“And then there were none”
“Ten little Indian boys went out to dine,
One choked his little self and then there were nine…”
The Telecom companies continue their search for the elusive ‘killer app’ as progress comes in small increments – 3G, 3.5G, 3.75G, 4G, and 5G etc.
Personally I think the future of Telecom companies, lies in its ability to embrace the latest technologies of Cloud Computing, Big Data, Software Defined Networks, and Software Defined Datacenters and re-invent themselves. Rather than looking for some elusive ‘killer app’ they have to re-enter the technology scene with a Big Bang
As I referred to in one of my earlier posts “Architecting a cloud Based IP Multimedia System” the proverbial pot at the end of the rainbow may be in
- Virtualizing IP Multimedia Switches (IMS) namely the CSCFs (P-CSCF, S-CSCF, I-CSCF etc.),
- Using the features of the cloud like Software Defined Storage (SDS) , Load balancers and auto-scaling to elastically scale-up or scale down the CSCF instances to handle varying ‘call traffic’
- Having equipment manufacturers (Nokia, Ericsson, and Huawei) will have to use innovating pricing models with the carriers like AT&T, MCI, Airtel or Vodafone. Instead of a one-time cost for hardware and software, the equipment manufacturers will need to charge based on usage or call traffic (utility charging). This will be a win-win for both the equipment manufacturer and carrier
- Using SDN to provide the necessary virtualized pipes between users with the necessary policies for advanced services like video-chat, white-boarding, real-time gaming etc.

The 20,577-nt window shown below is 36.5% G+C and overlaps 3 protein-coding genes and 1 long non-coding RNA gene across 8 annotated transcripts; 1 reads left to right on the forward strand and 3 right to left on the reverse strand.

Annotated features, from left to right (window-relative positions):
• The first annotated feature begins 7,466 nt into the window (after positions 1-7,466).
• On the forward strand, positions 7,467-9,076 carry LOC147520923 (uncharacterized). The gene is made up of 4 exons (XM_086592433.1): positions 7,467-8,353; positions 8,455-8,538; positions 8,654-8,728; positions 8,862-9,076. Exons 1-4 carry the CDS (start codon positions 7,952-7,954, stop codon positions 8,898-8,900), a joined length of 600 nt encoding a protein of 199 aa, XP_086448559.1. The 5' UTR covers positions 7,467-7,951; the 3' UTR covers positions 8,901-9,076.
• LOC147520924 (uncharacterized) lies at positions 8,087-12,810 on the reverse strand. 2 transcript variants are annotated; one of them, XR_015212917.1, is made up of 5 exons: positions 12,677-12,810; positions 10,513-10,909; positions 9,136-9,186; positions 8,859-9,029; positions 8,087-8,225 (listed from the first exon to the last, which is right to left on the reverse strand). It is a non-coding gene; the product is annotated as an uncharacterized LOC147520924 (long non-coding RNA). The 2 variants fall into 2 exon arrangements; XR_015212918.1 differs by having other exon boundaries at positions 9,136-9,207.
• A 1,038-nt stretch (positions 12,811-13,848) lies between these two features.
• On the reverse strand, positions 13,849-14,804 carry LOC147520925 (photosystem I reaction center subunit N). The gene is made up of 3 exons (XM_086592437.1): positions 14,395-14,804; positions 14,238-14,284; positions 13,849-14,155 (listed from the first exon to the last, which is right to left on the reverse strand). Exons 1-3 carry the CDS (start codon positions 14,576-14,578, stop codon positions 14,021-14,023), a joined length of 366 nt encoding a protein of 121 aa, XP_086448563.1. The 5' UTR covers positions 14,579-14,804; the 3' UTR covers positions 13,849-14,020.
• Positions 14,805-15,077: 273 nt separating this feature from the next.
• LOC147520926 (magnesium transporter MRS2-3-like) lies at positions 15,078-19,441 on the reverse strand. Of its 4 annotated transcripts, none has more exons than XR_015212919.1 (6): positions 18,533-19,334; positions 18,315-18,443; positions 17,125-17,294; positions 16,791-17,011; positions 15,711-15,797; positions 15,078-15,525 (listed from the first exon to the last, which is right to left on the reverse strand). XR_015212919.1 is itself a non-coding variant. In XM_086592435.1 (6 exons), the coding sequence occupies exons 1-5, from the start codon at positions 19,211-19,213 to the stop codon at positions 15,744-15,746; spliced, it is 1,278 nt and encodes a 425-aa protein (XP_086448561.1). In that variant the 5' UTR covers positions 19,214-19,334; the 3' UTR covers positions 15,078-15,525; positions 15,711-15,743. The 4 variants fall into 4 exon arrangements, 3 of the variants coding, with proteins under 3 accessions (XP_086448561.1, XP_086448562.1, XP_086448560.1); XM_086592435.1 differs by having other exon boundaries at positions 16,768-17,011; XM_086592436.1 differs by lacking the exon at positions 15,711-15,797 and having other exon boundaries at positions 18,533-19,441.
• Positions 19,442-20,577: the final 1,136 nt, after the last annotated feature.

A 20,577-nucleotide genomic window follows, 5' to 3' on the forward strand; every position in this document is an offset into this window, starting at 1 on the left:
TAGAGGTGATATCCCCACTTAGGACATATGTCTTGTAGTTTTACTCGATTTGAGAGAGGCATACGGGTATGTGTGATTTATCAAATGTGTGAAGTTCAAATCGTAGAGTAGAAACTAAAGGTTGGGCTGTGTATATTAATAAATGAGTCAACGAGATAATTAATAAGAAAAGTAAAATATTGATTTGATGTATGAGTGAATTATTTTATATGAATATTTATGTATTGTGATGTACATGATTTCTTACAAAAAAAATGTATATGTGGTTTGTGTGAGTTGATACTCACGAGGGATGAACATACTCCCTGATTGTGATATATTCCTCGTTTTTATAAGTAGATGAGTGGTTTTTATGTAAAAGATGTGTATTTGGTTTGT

- Using Big Data and Hadoop to analyze Call Detail Records (CDRs) and provide advanced services to customers like differential rates for calls etc
Clearly there will be challenges in this virtualized view of things. Telecom equipment is renowned for its 5 9’s availability. The challenge will be achieving this resiliency, high availability and fault-tolerance with cloud servers. How can WAN latencies be mitigated? How to can SDN provide the QoS required for voice, video and data traffic in IMS?
IMS has many interesting services where video calls from laptops can be transferred as data calls to mobile phones and vice versa, from mobile networks to WiFi and so on.
Many hurdles will have to be crossed. But this is, in my opinion, will be the path forward.
While the last decade and a half have been bad for the telecom industry, I personally feel we are on the verge on the next big breakthrough in telecom in the next year or two. Telecom will rise like the phoenix from its ashes in the next couple of years
1. A crime map of India in R: Crimes against women
2. What’s up Watson? Using IBM Watson’s QAAPI with Bluemix, NodeExpress – Part 1
3. Bend it like Bluemix, MongoDB with autoscaling – Part 2
4. Informed choices through Machine Learning : Analyzing Kohli, Tendulkar and Dravid
5. Thinking Web Scale (TWS-3): Map-Reduce – Bring compute to data
6. Deblurring with OpenCV:Weiner filter reloaded